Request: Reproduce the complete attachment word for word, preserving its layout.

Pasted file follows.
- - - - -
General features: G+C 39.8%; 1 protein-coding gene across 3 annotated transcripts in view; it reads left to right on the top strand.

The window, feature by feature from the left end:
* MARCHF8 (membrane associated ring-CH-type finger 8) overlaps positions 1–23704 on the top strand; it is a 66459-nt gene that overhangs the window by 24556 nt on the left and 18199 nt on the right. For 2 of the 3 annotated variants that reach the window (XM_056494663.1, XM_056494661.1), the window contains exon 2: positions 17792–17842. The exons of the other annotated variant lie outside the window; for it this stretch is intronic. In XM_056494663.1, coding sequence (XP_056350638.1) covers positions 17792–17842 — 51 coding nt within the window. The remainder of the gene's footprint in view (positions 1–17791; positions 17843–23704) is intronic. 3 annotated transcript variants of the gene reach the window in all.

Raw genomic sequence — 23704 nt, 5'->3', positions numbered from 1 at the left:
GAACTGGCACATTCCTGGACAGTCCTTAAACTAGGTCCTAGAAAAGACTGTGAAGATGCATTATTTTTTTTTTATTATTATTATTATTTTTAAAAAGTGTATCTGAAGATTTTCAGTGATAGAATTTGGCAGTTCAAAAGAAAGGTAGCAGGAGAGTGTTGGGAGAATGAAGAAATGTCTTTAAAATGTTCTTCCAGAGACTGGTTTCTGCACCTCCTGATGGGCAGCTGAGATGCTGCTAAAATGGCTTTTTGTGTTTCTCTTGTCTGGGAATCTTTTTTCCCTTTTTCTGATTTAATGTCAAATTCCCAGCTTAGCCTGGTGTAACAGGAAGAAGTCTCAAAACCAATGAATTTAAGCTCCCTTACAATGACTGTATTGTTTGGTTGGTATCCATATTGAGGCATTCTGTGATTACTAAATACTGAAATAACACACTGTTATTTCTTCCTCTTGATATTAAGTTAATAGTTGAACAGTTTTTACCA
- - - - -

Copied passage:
General features: G+C 39.8%; 1 protein-coding gene across 3 annotated transcripts in view; it reads left to right on the top strand.

The window, feature by feature from the left end:
* MARCHF8 (membrane associated ring-CH-type finger 8) overlaps positions 1–23704 on the top strand; it is a 66459-nt gene that overhangs the window by 24556 nt on the left and 18199 nt on the right. For 2 of the 3 annotated variants that reach the window (XM_056494663.1, XM_056494661.1), the window contains exon 2: positions 17792–17842. The exons of the other annotated variant lie outside the window; for it this stretch is intronic. In XM_056494663.1, coding sequence (XP_056350638.1) covers positions 17792–17842 — 51 coding nt within the window. The remainder of the gene's footprint in view (positions 1–17791; positions 17843–23704) is intronic. 3 annotated transcript variants of the gene reach the window in all.

Raw genomic sequence — 23704 nt, 5'->3', positions numbered from 1 at the left:
GAACTGGCACATTCCTGGACAGTCCTTAAACTAGGTCCTAGAAAAGACTGTGAAGATGCATTATTTTTTTTTTATTATTATTATTATTTTTAAAAAGTGTATCTGAAGATTTTCAGTGATAGAATTTGGCAGTTCAAAAGAAAGGTAGCAGGAGAGTGTTGGGAGAATGAAGAAATGTCTTTAAAATGTTCTTCCAGAGACTGGTTTCTGCACCTCCTGATGGGCAGCTGAGATGCTGCTAAAATGGCTTTTTGTGTTTCTCTTGTCTGGGAATCTTTTTTCCCTTTTTCTGATTTAATGTCAAATTCCCAGCTTAGCCTGGTGTAACAGGAAGAAGTCTCAAAACCAATGAATTTAAGCTCCCTTACAATGACTGTATTGTTTGGTTGGTATCCATATTGAGGCATTCTGTGATTACTAAATACTGAAATAACACACTGTTATTTCTTCCTCTTGATATTAAGTTAATAGTTGAACAGTTTTTACCA